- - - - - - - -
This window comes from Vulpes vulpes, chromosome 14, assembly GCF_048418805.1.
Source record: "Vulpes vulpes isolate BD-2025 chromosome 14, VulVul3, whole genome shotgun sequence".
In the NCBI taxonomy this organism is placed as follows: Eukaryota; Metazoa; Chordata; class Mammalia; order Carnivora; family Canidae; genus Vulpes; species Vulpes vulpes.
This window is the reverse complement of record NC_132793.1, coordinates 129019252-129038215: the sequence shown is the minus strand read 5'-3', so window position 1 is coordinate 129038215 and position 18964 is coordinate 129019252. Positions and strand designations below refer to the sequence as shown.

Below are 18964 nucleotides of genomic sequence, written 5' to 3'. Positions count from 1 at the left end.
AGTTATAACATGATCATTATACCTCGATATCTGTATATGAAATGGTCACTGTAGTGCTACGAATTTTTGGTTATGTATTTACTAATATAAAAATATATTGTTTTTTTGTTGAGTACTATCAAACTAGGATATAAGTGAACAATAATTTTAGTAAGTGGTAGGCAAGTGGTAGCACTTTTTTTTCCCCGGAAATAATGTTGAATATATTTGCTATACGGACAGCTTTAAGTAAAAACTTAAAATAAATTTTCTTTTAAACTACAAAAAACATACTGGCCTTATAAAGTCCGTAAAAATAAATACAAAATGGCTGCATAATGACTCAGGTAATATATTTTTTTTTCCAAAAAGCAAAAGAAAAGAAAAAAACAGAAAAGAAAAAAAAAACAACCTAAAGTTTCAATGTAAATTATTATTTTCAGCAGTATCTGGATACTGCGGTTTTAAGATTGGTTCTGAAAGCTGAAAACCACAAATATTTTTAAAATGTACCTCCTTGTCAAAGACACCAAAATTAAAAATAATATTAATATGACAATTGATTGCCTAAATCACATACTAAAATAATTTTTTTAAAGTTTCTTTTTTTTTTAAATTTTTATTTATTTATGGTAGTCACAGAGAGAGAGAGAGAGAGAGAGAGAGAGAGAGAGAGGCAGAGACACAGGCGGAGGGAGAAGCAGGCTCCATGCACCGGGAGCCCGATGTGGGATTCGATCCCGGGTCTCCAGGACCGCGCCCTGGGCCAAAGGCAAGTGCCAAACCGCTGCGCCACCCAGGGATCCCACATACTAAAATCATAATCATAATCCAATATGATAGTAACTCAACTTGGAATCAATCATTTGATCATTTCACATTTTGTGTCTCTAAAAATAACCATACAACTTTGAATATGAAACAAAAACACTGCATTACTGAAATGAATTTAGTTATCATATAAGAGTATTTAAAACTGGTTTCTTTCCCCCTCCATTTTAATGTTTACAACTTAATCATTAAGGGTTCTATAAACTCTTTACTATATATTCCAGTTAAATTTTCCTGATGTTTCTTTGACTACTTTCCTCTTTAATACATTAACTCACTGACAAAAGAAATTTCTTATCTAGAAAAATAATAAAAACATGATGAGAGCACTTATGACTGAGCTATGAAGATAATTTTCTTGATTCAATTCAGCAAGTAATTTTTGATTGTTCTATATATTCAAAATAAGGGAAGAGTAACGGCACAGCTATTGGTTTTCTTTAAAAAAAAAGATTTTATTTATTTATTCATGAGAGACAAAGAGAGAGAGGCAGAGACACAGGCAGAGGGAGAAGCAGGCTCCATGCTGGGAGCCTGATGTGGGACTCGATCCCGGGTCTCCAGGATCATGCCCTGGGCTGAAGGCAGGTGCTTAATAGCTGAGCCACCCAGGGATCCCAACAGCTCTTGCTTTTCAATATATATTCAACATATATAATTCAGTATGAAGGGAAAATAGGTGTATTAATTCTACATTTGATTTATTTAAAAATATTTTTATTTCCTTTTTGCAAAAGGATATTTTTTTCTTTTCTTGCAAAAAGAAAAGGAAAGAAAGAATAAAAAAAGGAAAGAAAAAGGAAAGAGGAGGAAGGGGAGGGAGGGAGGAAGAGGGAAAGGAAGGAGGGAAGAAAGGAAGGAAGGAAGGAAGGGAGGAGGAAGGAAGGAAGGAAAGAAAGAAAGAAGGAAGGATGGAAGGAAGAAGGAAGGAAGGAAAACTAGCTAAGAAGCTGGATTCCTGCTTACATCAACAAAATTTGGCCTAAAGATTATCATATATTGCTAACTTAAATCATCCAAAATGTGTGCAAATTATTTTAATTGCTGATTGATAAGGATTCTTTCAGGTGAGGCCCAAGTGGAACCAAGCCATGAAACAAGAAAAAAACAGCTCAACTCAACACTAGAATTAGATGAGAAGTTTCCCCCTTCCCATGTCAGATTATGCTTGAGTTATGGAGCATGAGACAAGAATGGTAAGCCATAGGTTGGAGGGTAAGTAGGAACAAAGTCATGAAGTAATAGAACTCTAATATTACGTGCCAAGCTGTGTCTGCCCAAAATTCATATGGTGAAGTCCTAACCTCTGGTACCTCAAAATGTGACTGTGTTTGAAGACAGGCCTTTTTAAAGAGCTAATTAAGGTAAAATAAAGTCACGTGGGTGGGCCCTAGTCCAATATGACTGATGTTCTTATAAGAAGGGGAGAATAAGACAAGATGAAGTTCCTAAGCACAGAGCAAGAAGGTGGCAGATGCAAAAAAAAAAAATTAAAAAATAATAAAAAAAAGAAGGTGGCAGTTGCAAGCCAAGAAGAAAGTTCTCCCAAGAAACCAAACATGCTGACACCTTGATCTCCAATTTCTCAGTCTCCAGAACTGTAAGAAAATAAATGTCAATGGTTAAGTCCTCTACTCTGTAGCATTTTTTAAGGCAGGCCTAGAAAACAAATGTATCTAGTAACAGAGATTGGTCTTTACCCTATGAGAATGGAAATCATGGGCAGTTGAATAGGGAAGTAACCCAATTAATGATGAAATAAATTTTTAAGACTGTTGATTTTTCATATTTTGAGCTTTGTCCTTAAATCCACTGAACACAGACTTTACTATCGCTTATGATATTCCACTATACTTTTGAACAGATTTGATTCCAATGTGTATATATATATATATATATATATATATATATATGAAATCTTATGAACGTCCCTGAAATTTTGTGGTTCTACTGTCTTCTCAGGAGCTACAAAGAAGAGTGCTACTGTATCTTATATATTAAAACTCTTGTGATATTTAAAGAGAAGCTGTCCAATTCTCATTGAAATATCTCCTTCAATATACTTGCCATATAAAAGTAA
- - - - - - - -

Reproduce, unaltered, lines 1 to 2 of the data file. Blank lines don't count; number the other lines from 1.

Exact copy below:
This window comes from Vulpes vulpes, chromosome 14, assembly GCF_048418805.1.
Source record: "Vulpes vulpes isolate BD-2025 chromosome 14, VulVul3, whole genome shotgun sequence".